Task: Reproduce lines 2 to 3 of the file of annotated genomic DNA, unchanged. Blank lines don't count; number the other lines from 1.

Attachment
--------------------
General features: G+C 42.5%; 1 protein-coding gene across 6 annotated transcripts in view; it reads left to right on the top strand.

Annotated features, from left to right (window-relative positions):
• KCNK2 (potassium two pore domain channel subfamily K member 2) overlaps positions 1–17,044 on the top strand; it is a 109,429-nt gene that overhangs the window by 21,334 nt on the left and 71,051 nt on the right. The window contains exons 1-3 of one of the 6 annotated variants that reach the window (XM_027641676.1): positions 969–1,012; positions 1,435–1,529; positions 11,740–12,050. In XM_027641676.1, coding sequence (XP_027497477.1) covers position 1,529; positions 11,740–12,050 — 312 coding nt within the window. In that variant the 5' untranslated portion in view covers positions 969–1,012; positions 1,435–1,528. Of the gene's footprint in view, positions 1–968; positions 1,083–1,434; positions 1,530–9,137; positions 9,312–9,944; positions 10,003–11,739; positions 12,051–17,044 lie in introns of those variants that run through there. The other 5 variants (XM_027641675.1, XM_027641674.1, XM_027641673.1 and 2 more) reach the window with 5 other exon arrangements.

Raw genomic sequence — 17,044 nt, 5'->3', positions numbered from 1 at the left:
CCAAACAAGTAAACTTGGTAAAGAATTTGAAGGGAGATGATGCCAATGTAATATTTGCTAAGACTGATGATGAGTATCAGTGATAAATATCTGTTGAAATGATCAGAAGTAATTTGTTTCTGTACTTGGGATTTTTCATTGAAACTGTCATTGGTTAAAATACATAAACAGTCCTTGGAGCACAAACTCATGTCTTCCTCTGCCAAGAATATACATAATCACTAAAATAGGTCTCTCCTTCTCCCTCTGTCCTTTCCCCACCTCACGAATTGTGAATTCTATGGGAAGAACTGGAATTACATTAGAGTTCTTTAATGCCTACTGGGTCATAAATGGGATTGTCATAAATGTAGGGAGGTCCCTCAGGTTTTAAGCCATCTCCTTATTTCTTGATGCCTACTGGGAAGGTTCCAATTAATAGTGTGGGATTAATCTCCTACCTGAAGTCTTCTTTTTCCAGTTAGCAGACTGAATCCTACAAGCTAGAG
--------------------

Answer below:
Annotated features, from left to right (window-relative positions):
• KCNK2 (potassium two pore domain channel subfamily K member 2) overlaps positions 1–17,044 on the top strand; it is a 109,429-nt gene that overhangs the window by 21,334 nt on the left and 71,051 nt on the right. The window contains exons 1-3 of one of the 6 annotated variants that reach the window (XM_027641676.1): positions 969–1,012; positions 1,435–1,529; positions 11,740–12,050. In XM_027641676.1, coding sequence (XP_027497477.1) covers position 1,529; positions 11,740–12,050 — 312 coding nt within the window. In that variant the 5' untranslated portion in view covers positions 969–1,012; positions 1,435–1,528. Of the gene's footprint in view, positions 1–968; positions 1,083–1,434; positions 1,530–9,137; positions 9,312–9,944; positions 10,003–11,739; positions 12,051–17,044 lie in introns of those variants that run through there. The other 5 variants (XM_027641675.1, XM_027641674.1, XM_027641673.1 and 2 more) reach the window with 5 other exon arrangements.